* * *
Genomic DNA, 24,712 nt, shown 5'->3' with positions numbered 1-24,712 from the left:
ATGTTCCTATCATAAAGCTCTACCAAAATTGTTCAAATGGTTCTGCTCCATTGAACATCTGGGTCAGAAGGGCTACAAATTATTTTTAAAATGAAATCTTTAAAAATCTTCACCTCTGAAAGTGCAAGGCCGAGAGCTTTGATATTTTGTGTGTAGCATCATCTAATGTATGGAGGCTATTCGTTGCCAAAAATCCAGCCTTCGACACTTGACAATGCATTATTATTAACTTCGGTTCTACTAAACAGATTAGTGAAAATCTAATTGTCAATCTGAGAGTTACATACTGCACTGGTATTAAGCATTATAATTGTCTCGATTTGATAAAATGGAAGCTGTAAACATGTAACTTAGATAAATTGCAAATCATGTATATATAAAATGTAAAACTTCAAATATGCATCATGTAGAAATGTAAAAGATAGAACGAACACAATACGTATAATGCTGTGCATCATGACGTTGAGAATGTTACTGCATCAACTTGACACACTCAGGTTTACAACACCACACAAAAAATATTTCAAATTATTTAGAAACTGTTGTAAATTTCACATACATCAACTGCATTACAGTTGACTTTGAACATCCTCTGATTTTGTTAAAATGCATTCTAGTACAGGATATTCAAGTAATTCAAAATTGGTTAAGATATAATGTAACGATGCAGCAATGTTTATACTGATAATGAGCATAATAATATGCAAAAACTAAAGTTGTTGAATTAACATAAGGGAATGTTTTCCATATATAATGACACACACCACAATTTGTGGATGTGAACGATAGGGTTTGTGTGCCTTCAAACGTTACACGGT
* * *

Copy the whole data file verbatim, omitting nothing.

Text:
Genomic DNA, 24,712 nt, shown 5'->3' with positions numbered 1-24,712 from the left:
ATGTTCCTATCATAAAGCTCTACCAAAATTGTTCAAATGGTTCTGCTCCATTGAACATCTGGGTCAGAAGGGCTACAAATTATTTTTAAAATGAAATCTTTAAAAATCTTCACCTCTGAAAGTGCAAGGCCGAGAGCTTTGATATTTTGTGTGTAGCATCATCTAATGTATGGAGGCTATTCGTTGCCAAAAATCCAGCCTTCGACACTTGACAATGCATTATTATTAACTTCGGTTCTACTAAACAGATTAGTGAAAATCTAATTGTCAATCTGAGAGTTACATACTGCACTGGTATTAAGCATTATAATTGTCTCGATTTGATAAAATGGAAGCTGTAAACATGTAACTTAGATAAATTGCAAATCATGTATATATAAAATGTAAAACTTCAAATATGCATCATGTAGAAATGTAAAAGATAGAACGAACACAATACGTATAATGCTGTGCATCATGACGTTGAGAATGTTACTGCATCAACTTGACACACTCAGGTTTACAACACCACACAAAAAATATTTCAAATTATTTAGAAACTGTTGTAAATTTCACATACATCAACTGCATTACAGTTGACTTTGAACATCCTCTGATTTTGTTAAAATGCATTCTAGTACAGGATATTCAAGTAATTCAAAATTGGTTAAGATATAATGTAACGATGCAGCAATGTTTATACTGATAATGAGCATAATAATATGCAAAAACTAAAGTTGTTGAATTAACATAAGGGAATGTTTTCCATATATAATGACACACACCACAATTTGTGGATGTGAACGATAGGGTTTGTGTGCCTTCAAACGTTACACGGT